Thoughts on what I watched last week. Halloween was last week, and Mrs. Teebore and I saved up a bunch of Halloween episodes to watch that day, so that's why this entry is so Halloween-heavy (and also, because Fox is lame).
The Simpsons: Treehouse of Horror XXI
Look, let's just get this rant over: it is beyond ridiculous that Fox continues to air these Halloween episodes AFTER Halloween. I understand, they have postseason baseball to air, but there's no reason the annual Treehouse episodes couldn't air before the series starts, or before an individual game AND then on the Sunday after Halloween. Is whatever random, pre-baseball show they're airing getting better ratings than a Simpsons Halloween episode would? Would airing it twice really cut down on its ratings? I doubt it. It rankles even more this year since Halloween was actually ON A SUNDAY. Imagine, a Simpsons Halloween episode on Halloween. Really Fox, you couldn't have just aired this before Game 4 of the World Series?
Okay, rant over. So how was this episode, out of season or not? Meh. The opening was pretty good, especially the "Monster Office" credits. The first sketch had some funny bits, but was largely pointless and not very Halloween-y (I liked Grampa as the diver in the Mouse Trap game and the litany of non-copyright infringing games at the beginning, a bit Family Guy used too, later in the night). The second sketch (a parody of the movie Dead Calm, which I had to look up) was less funny but had a nice creepy tone to it. The third sketch was easily the best, funny and Halloween-y. I particularly enjoyed the litany of vehicles from which Edmund saved Lisa and poor Milhouse as a were-poodle.
Monster: Dunder Mifflin just like monster's workplace.
Bart: It's gotta be good if Satan put his name on it!
Edmund: Let's move between the trees the way a bat does: by jumping.
Family Guy: Halloween on Spooner Street
Hey, remember that time that all of Fox's sunday night animated shows did Halloween episodes, but then they all aired a week after Halloween? Yeah, that was awesome...
The main plot, with Brian and Stewie trying to get back Stewie's candy, worked the best. In much the same way the show strikes a balance between Brian the Sophisticate and Brian the Dog, there is also a balance between Stewie the infant who doesn't quite get the world and Stewie the super-villain. Here, the later was largely downplayed, rocket launcher aside, in order to setup the resolution involving Lois strong arming the kid's mother, and I think it was worth it.
The Peter/Joe/Quagmire plot got pretty odd towards the end (and, if the tradition is that the three guys rotate being "it" each year, shouldn't Quagmire have had to take what he got, and then get Peter and Joe back in their subsequent "it" years? Am I overthinking Family Guy? Yes.) but I laughed my ass off when Quagmire's bedmate rolled over and it was Joe ("yeah, I kinda went off book with that one."). The Meg/Chris "plot" was fairly predictable. Family Guy likes its gross out humor, and as soon as Meg started talking about the anonymity of masks and then her make-out partner was fully costumed, you knew it was going to be Chris (though the show did try to perserve the surprise by never showing us Chris' actual costume beforehand). I did laugh pretty hard when Meg asked Chris who he thought he was making out with: "some bitch, who cares!" he said, in that classic, frantic Chris yell.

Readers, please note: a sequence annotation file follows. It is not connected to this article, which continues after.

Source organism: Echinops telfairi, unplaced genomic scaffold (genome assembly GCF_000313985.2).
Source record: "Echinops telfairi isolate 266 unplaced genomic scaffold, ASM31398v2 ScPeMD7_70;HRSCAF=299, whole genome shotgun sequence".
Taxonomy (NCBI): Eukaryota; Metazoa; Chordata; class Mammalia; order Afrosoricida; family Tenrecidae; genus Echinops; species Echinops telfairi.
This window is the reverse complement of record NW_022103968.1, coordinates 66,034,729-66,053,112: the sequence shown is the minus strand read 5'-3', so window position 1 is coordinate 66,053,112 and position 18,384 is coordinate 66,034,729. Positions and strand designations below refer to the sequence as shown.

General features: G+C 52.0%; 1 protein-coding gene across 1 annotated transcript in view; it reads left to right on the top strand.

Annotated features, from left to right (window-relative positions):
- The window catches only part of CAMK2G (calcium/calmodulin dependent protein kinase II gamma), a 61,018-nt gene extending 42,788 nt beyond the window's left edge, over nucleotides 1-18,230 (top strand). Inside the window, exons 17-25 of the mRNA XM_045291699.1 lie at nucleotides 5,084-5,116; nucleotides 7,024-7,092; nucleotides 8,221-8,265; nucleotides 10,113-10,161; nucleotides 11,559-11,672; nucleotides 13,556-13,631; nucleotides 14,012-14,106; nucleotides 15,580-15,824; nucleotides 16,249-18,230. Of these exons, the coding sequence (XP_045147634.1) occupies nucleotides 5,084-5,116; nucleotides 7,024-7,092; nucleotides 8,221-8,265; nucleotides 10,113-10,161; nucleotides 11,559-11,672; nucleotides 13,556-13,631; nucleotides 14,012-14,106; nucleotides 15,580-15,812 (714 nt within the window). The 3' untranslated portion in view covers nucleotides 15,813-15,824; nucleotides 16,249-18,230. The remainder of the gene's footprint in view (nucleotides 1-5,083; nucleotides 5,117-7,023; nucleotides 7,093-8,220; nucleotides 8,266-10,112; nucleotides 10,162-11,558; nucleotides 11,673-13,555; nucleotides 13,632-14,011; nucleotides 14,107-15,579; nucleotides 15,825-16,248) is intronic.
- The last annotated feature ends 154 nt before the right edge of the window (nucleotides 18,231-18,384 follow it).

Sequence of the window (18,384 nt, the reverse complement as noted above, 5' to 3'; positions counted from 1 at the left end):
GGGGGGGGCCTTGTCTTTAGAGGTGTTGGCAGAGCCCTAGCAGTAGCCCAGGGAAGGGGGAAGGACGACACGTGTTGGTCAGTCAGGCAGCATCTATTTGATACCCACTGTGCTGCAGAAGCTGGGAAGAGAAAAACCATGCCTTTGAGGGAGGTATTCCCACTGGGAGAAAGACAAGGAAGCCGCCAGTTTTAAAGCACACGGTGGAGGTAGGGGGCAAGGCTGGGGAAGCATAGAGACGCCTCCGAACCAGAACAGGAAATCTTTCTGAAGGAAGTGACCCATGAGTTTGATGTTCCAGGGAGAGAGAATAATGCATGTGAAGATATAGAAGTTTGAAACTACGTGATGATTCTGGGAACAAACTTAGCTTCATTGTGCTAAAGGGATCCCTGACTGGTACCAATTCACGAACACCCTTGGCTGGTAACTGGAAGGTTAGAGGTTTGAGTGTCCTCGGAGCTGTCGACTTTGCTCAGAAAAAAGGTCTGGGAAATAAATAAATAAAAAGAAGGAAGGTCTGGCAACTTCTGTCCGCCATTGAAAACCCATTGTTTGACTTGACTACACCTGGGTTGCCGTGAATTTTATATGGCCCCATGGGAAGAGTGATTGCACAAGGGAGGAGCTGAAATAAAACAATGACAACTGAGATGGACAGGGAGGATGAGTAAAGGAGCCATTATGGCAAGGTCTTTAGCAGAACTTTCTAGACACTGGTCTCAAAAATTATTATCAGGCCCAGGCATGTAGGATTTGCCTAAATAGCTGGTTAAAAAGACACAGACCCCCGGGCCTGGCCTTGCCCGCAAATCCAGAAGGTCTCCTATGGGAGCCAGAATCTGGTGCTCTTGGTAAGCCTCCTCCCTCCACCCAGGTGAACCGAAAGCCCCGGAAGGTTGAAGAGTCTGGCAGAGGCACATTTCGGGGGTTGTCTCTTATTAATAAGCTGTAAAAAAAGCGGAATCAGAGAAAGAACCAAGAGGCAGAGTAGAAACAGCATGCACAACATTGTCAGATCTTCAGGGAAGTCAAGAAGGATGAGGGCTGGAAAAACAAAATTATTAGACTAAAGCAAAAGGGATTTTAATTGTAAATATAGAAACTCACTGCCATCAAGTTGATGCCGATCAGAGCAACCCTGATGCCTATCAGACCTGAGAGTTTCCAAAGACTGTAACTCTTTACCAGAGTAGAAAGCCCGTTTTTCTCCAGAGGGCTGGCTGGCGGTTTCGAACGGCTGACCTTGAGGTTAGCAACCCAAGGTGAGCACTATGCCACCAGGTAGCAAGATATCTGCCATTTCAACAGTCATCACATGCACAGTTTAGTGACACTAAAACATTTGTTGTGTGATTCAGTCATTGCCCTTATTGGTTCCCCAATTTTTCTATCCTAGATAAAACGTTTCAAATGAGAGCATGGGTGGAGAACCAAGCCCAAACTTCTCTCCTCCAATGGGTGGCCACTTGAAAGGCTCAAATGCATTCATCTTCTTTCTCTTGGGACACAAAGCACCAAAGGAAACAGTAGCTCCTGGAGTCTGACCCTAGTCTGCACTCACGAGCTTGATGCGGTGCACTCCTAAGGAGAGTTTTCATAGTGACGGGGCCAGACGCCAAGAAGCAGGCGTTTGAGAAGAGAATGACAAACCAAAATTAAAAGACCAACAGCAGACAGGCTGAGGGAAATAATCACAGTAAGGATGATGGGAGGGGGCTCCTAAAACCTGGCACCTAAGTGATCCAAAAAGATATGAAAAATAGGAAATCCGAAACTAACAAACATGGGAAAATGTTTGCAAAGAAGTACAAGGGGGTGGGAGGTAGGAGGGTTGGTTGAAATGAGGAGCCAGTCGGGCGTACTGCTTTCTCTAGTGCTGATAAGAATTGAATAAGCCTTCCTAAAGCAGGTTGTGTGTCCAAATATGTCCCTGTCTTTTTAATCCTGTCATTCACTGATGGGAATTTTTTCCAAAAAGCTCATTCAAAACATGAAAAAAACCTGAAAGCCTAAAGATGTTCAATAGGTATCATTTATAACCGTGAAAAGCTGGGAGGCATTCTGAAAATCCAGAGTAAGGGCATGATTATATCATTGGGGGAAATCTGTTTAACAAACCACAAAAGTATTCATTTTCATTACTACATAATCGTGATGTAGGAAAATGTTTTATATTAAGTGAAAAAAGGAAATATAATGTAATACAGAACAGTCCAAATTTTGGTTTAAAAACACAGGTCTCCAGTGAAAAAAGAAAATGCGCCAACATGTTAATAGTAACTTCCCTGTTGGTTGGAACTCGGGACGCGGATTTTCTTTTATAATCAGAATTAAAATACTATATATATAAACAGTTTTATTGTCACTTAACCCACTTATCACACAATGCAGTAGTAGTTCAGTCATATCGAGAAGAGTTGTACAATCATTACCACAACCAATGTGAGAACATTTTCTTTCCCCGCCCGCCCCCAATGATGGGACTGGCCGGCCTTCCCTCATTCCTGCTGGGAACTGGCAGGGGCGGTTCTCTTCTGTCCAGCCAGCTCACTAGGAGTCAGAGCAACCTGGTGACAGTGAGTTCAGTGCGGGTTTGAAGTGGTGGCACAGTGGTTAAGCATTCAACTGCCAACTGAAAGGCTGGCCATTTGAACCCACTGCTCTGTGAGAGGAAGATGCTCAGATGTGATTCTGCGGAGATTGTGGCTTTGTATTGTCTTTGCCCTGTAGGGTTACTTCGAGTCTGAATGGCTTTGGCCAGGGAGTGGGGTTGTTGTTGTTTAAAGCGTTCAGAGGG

Brian: That jerk dog from our patio door somehow got inside a hubcap.
The Venture Bros.: The Silent Partners
Much as last episode ended somewhat abruptly without showing the climax of Dr. Orpheus' voyage through Rusty's mind, this episode was an example of another somewhat irritating Venture tic: the story that starts so abruptly you're left wondering if you missed an episode.
While both Billy's prowess as a surgeon and the fact that Conjectural Technologies recently received a large investment had been previously established, seeing Billy in the hospital and then running from the creepy (and as far as I know, never seen before) Investors was somewhat jarring, and left me wondering if I was forgetting some past detail. Of course, there's always enough funny stuff (ie Robo-Bo) to make even the most abrupt episodes enjoyable, but it's still jarring.
Hunter: If they're just regular and they're pointing a super laser at your daughter, that's when you call S.P.H.I.N.X.
Brock: I once jerked off 12 times in one day, just to see if I could.
Billy: I don't want to be bitten. Can you just do the sucking part and not the biting part?
Walking Dead: Days Gone By